Currently, many clients at Saint Vincent utilize multiple systems of uniquely configured AAC technology to access multiple features. This is to say that a client's system for triggering the call bell, for example, is not connected to other technology surrounding the client, like Google Home. Centralized systems that overcome this issue are prohibitively expensive for many clients or the AAC clinic at Saint Vincent.
Volunteers and researchers at Saint Vincent have attempted to overcome this issue. SensAct is an open source, low cost microcontroller which extends the ability of a switch to control multiple devices. SensAct can receive input from touch and light sensors, gyroscopes, joysticks and mice to relay information to technology like smartphones, tablets, computers, Raspberry Pi and other palmed sized computers, and call bells. The output method can take many forms, such as USB connection, Bluetooth, infrared light, and mouse and keyboard functions. Additionally, SensAct is extendable to smart home automation, being able to control lights, input to smoke alarms, and thermostats via the Internet of Things (IoT). Essentially, SensAct acts as the link between dedicated AAC devices and consumer technology that was not designed with accessibility as a primary consideration. SensAct can be easily configured by an end user or AAC professional for use in many settings. With built in calibration capabilities, SensAct boasts a common physical interface that allows multiple input sensors to be installed in a plug-and-play fashion. Importantly, SensAct has also been created with the "shield" concept in mind, making it compatible with the Arduino platform.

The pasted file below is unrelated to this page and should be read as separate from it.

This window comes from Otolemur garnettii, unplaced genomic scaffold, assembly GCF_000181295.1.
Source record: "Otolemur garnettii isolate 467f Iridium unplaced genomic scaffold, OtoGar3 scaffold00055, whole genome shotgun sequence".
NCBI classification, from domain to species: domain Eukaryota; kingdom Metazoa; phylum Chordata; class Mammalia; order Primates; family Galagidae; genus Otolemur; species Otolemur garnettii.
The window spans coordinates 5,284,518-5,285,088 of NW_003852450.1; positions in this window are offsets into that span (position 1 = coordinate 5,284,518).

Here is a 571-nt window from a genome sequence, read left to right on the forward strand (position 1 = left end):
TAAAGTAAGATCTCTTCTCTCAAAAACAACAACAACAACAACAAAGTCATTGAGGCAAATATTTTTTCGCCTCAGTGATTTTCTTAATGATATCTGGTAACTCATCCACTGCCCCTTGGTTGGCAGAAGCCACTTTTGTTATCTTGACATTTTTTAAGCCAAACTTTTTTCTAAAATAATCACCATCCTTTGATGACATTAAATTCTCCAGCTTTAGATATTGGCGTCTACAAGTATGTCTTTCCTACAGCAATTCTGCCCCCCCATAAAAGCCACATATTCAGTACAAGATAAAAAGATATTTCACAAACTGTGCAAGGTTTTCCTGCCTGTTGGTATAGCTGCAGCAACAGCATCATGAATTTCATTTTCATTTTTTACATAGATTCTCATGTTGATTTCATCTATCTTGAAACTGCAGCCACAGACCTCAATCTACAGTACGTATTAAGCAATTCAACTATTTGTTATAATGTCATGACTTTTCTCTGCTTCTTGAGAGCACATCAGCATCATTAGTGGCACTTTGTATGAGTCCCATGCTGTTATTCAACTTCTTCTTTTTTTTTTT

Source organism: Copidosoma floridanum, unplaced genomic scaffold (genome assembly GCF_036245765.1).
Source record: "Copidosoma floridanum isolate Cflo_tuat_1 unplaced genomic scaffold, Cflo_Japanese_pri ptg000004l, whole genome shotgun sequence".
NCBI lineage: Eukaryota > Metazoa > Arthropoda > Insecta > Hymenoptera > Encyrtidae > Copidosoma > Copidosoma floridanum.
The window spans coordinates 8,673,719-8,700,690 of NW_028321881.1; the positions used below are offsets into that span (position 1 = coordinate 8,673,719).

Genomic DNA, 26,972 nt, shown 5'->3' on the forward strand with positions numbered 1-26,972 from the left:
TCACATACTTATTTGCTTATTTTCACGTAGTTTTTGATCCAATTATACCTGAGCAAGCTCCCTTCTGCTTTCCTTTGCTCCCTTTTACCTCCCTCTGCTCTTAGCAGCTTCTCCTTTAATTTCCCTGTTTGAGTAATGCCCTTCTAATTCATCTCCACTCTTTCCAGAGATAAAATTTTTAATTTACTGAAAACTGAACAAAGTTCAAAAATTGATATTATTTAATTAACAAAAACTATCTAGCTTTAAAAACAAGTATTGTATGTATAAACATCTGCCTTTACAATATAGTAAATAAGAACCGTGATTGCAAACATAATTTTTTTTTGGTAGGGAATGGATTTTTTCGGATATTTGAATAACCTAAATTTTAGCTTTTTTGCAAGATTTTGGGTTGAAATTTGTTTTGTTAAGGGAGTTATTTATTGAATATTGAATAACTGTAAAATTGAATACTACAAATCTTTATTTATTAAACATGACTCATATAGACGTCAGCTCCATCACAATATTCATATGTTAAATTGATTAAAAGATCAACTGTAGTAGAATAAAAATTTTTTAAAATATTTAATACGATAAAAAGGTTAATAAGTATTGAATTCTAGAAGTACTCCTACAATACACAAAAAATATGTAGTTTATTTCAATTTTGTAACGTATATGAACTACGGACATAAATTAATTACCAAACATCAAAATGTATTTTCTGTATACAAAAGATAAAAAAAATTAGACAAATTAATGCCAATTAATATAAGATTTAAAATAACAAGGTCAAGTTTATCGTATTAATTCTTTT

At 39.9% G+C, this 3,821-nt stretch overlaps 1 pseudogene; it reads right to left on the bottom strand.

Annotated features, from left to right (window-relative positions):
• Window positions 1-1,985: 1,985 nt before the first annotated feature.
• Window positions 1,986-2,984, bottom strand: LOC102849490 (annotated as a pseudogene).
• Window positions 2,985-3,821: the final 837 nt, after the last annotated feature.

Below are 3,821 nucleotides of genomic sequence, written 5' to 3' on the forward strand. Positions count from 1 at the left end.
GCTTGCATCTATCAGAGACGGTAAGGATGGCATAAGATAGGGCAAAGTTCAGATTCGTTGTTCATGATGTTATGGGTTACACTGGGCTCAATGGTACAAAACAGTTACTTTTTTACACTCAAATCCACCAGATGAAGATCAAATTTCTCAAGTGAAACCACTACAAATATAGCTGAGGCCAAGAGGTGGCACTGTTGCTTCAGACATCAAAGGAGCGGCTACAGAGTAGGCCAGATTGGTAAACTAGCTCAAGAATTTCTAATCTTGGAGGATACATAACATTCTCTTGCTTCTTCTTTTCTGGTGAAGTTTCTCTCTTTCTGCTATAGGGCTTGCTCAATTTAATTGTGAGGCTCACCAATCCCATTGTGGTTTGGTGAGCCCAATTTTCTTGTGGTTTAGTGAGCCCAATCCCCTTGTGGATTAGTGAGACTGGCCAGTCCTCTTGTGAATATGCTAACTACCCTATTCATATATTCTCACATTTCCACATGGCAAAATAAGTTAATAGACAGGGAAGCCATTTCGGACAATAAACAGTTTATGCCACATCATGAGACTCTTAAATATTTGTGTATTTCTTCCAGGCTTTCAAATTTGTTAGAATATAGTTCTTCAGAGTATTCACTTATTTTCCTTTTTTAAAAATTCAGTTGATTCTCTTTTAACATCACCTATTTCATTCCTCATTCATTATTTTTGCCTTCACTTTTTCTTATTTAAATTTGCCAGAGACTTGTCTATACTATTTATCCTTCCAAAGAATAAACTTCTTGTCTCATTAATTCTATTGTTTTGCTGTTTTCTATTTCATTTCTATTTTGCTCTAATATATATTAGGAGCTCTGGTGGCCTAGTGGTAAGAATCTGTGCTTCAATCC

SensAct is well into development but has encountered several issues. One of these issues is the lack of a user interface that functions ideally with SensAct. SensAct's user interface is intended to be used by all individuals, which requires designing with non-technical individuals, such as the health care provider, allied health professional, caregivers, and clients themselves, in mind. Currently, SensAct has a complex user interface built on Java. There have been attempts to simplify the UI in HTML and on NodeRed, both designed as wizards or set-up assistants. At MakerCon 2019, the goal of this challenge will be to either improve upon an existing or design a new user interface for SensAct. The user interface will be informed by the needs of clients within Bruyere Continuing Care and the technical abilities of health care professionals. The user interface should allow individuals with no technical experience to set up SensAct. Additionally, participants are encouraged to note and improve on perceived weaknesses in SensAct technology as they see fit during the course of the challenge.
Open Assistive: https://openassistive.org/item/sensact/
Google Drive: https://drive.google.com/open?id=1ig2oIeiWvrePwkLTbnot3c8x_9F-XaMp